On the Chinese Translations of The Economic Principles of Confucius and His School from the Perspective of Paratext


As the first work on ancient Chinese economic thought overseas written by a Chinese, The Economic Principles of Confucius and His School attracted huge attention of Western researchers, however the studies of the content and opinions on this work at home are not expanded until the late 20th century, which mainly concentrated in the field of economics and philosophy. Since the publication of three Chinese translations in 2009 and 2010, this work gradually come into public readers’ scope, but there are few researches study from the perspective of translation studies. This paper will take three different translators’ first Chinese versions as the case study to compare the paratext in each translation. Paratexts, acting as the mediator between the text and readers, explains cultural values and reveals the translators’ translation ideas and strategies. This study aims to describe and analyse the paratext of translation products and explore the reason behind it, in order to provide references for the transmission and communication of texts on social sciences.

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Wang, W. and Liu, J. (2023) On the Chinese Translations of The Economic Principles of Confucius and His School from the Perspective of Paratext. Chinese Studies, 12, 12-27. doi: 10.4236/chnstd.2023.121002.

1. Introduction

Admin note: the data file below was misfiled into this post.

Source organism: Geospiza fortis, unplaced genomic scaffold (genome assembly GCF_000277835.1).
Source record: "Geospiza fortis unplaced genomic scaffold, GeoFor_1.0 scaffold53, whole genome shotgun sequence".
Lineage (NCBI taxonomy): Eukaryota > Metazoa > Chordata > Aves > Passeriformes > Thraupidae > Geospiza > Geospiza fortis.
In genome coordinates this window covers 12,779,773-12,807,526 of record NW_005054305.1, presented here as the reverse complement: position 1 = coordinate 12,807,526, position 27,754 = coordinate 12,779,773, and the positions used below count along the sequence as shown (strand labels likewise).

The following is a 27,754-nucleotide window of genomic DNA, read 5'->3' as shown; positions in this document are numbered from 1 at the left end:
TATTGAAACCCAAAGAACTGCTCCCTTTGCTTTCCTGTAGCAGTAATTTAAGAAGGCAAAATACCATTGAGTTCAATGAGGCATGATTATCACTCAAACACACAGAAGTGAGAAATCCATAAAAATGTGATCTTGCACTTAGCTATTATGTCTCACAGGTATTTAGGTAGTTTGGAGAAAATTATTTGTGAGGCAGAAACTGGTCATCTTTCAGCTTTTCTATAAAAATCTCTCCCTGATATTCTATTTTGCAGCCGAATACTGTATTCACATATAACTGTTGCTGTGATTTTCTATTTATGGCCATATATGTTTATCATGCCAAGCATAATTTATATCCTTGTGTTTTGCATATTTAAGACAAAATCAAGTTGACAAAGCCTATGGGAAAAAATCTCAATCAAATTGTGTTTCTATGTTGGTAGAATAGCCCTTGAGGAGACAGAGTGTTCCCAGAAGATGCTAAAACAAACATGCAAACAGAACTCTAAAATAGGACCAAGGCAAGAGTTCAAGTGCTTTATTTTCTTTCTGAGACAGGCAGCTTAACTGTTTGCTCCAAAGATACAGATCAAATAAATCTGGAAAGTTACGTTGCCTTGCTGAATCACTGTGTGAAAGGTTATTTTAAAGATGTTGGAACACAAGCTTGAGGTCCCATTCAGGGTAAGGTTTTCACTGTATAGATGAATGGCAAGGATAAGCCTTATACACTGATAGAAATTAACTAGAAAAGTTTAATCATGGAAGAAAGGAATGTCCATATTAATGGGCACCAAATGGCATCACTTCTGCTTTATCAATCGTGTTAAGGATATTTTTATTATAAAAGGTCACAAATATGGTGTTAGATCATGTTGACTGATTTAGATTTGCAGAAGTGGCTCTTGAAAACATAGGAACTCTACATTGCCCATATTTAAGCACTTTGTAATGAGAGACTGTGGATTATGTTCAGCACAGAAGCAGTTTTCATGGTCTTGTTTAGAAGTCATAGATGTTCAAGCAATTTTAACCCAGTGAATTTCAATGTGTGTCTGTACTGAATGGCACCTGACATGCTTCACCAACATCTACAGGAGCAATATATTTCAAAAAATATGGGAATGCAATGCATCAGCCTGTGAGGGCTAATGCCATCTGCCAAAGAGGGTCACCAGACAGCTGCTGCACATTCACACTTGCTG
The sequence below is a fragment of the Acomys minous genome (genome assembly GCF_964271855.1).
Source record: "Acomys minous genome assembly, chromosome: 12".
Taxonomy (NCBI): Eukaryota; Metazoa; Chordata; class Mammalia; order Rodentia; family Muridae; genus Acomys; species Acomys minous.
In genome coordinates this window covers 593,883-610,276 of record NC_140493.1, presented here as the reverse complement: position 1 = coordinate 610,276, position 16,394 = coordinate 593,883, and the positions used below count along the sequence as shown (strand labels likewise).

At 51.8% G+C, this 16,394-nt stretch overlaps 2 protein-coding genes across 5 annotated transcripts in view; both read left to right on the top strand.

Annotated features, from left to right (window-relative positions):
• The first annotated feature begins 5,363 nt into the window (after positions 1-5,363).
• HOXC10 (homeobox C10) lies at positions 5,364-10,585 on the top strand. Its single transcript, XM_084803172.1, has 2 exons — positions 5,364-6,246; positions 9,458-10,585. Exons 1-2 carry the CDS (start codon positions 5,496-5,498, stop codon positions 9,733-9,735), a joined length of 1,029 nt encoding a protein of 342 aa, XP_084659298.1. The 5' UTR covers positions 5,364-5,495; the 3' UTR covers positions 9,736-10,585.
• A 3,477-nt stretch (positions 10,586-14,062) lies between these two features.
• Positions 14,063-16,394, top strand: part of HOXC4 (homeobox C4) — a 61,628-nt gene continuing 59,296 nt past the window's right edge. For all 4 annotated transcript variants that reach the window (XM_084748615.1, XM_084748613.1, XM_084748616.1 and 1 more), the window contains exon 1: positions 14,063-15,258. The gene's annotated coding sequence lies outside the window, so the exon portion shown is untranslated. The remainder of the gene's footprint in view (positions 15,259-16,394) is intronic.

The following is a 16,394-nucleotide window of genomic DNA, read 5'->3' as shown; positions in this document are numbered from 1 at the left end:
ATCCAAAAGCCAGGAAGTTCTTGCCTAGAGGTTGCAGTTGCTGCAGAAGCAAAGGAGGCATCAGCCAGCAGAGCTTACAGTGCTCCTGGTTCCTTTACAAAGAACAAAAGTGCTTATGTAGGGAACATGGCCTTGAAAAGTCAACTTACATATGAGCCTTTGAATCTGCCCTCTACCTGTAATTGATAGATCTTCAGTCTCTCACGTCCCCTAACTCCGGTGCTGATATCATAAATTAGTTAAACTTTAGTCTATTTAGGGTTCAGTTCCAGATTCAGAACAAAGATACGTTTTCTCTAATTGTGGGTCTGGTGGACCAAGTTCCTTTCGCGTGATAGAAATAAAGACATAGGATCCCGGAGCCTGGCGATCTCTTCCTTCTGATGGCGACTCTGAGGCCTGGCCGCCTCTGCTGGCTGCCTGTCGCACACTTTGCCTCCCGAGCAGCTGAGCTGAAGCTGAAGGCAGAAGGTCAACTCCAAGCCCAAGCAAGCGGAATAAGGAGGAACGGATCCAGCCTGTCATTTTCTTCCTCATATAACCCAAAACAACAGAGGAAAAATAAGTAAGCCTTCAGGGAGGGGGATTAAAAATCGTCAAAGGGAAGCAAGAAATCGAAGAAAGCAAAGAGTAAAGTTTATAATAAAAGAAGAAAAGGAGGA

Paratexts acting as the coordinator between the text and readers, refers to all materials used to indicate text proper, including cover design, titles, acknowledgement, introduction, prefaces, advertisements, list of contents, illustrations, back cover, footnote, etc. (Genette, 1997). On account of variously historical and cultural context, the paratext of translations plays a special role as mediators between the text and the reader (Kovala, 1996). The researches on paratexts, not only can be applied in texts within a single culture for examining the construction, transmission and reception of the case (Armstrong, 2007; Huang, 2022), but also in translations, which is more urgent for mediation. The studies of paratexts in translations benefit the analysis of the translator’s action (Han, 2020; Liu & Sun, 2021; Ge, 2022), the exploration of translation context in certain times and, understanding the function of cultural adjustment and development (Geng, 2018; Huang, 2018; Yu, 2019; Hu, 2020), which show translators’ views on poetics, translation and readers. Recently, studies of paratexts are not limited to translation products, but translation process, interpreting studies and literary criticism (Gray, 2010; Birke & Christ, 2013; Gross & Latham, 2017). Among these researches, several scholars reviewed relative literature on this field, summarizing the categories and questions of present researches, and provides expectations and enlightenment on future studies (Xiao, 2011; Geng, 2016; Yin & Liu, 2017; Batcher, 2018; Liu, 2020). This study aims to examine paratexts in three translations of The Economic Principles of Confucius and His School. The researches on paratexts of translation product explore elements of peritexts, like the cover, prefaces, annotations, appendixes, and epitexts, such as interviews, diaries, and translators’ identities (Zhu, 2016; Shi & Yang, 2021; Lin & Xu, 2022; Ma, 2022), which is able to embody the translation context and recreate information in the source text, benefiting readers’ understanding, studying translation ideas during the translation process. At the same time, studying the translation product from the perspective of paratexts clarifies the construction function of paratexts to translations’ form and structure, and the transmission and acceptation of the translation (Zhang & Wen, 2018; Jiang, 2022; Zhao & Wu, 2022).